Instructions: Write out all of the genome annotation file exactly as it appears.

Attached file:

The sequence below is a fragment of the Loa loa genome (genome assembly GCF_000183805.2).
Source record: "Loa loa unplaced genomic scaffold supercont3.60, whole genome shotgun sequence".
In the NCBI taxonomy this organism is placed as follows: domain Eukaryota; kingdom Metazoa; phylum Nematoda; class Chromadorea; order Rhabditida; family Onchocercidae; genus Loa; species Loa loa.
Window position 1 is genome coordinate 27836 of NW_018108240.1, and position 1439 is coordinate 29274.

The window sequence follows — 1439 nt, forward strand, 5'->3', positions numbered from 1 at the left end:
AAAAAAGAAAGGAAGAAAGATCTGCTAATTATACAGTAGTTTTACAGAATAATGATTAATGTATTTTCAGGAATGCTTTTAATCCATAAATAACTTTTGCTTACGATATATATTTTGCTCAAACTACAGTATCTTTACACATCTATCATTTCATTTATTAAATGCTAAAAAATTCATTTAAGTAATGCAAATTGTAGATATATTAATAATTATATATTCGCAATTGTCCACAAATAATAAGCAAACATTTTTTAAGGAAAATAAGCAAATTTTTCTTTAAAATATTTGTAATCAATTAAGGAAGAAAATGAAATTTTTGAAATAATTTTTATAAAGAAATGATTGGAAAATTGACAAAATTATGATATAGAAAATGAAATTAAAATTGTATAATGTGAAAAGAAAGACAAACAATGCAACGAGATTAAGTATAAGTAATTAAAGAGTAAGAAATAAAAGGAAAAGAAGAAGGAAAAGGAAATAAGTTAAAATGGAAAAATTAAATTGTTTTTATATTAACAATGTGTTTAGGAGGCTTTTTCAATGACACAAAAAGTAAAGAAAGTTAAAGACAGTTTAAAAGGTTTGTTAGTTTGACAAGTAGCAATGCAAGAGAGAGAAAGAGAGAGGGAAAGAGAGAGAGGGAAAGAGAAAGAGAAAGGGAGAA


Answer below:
The sequence below is a fragment of the Loa loa genome (genome assembly GCF_000183805.2).
Source record: "Loa loa unplaced genomic scaffold supercont3.60, whole genome shotgun sequence".
In the NCBI taxonomy this organism is placed as follows: domain Eukaryota; kingdom Metazoa; phylum Nematoda; class Chromadorea; order Rhabditida; family Onchocercidae; genus Loa; species Loa loa.
Window position 1 is genome coordinate 27836 of NW_018108240.1, and position 1439 is coordinate 29274.

The window sequence follows — 1439 nt, forward strand, 5'->3', positions numbered from 1 at the left end:
AAAAAAGAAAGGAAGAAAGATCTGCTAATTATACAGTAGTTTTACAGAATAATGATTAATGTATTTTCAGGAATGCTTTTAATCCATAAATAACTTTTGCTTACGATATATATTTTGCTCAAACTACAGTATCTTTACACATCTATCATTTCATTTATTAAATGCTAAAAAATTCATTTAAGTAATGCAAATTGTAGATATATTAATAATTATATATTCGCAATTGTCCACAAATAATAAGCAAACATTTTTTAAGGAAAATAAGCAAATTTTTCTTTAAAATATTTGTAATCAATTAAGGAAGAAAATGAAATTTTTGAAATAATTTTTATAAAGAAATGATTGGAAAATTGACAAAATTATGATATAGAAAATGAAATTAAAATTGTATAATGTGAAAAGAAAGACAAACAATGCAACGAGATTAAGTATAAGTAATTAAAGAGTAAGAAATAAAAGGAAAAGAAGAAGGAAAAGGAAATAAGTTAAAATGGAAAAATTAAATTGTTTTTATATTAACAATGTGTTTAGGAGGCTTTTTCAATGACACAAAAAGTAAAGAAAGTTAAAGACAGTTTAAAAGGTTTGTTAGTTTGACAAGTAGCAATGCAAGAGAGAGAAAGAGAGAGGGAAAGAGAGAGAGGGAAAGAGAAAGAGAAAGGGAGAA